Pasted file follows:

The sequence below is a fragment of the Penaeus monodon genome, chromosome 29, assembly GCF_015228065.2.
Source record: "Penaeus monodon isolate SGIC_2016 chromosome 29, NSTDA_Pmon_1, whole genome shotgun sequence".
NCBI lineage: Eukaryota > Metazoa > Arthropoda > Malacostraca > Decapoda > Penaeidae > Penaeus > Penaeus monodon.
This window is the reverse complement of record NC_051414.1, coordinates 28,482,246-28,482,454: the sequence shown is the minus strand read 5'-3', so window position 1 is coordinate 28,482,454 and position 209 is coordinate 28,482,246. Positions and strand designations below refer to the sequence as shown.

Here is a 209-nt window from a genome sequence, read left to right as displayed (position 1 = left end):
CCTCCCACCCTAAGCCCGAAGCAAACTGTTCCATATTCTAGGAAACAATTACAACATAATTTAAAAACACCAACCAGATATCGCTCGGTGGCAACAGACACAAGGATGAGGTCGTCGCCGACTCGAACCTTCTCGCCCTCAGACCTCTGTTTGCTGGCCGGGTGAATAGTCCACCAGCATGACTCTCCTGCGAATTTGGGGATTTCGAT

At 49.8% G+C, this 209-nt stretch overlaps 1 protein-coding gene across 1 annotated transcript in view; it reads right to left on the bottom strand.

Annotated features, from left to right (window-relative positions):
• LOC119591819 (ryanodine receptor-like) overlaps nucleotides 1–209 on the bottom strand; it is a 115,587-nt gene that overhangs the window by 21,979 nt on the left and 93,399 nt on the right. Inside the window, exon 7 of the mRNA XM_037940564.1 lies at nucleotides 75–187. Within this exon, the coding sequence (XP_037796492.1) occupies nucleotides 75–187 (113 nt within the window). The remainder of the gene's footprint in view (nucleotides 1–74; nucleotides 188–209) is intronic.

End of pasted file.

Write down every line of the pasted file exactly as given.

The sequence below is a fragment of the Penaeus monodon genome, chromosome 29, assembly GCF_015228065.2.
Source record: "Penaeus monodon isolate SGIC_2016 chromosome 29, NSTDA_Pmon_1, whole genome shotgun sequence".
NCBI lineage: Eukaryota > Metazoa > Arthropoda > Malacostraca > Decapoda > Penaeidae > Penaeus > Penaeus monodon.
This window is the reverse complement of record NC_051414.1, coordinates 28,482,246-28,482,454: the sequence shown is the minus strand read 5'-3', so window position 1 is coordinate 28,482,454 and position 209 is coordinate 28,482,246. Positions and strand designations below refer to the sequence as shown.

Here is a 209-nt window from a genome sequence, read left to right as displayed (position 1 = left end):
CCTCCCACCCTAAGCCCGAAGCAAACTGTTCCATATTCTAGGAAACAATTACAACATAATTTAAAAACACCAACCAGATATCGCTCGGTGGCAACAGACACAAGGATGAGGTCGTCGCCGACTCGAACCTTCTCGCCCTCAGACCTCTGTTTGCTGGCCGGGTGAATAGTCCACCAGCATGACTCTCCTGCGAATTTGGGGATTTCGAT

At 49.8% G+C, this 209-nt stretch overlaps 1 protein-coding gene across 1 annotated transcript in view; it reads right to left on the bottom strand.

Annotated features, from left to right (window-relative positions):
• LOC119591819 (ryanodine receptor-like) overlaps nucleotides 1–209 on the bottom strand; it is a 115,587-nt gene that overhangs the window by 21,979 nt on the left and 93,399 nt on the right. Inside the window, exon 7 of the mRNA XM_037940564.1 lies at nucleotides 75–187. Within this exon, the coding sequence (XP_037796492.1) occupies nucleotides 75–187 (113 nt within the window). The remainder of the gene's footprint in view (nucleotides 1–74; nucleotides 188–209) is intronic.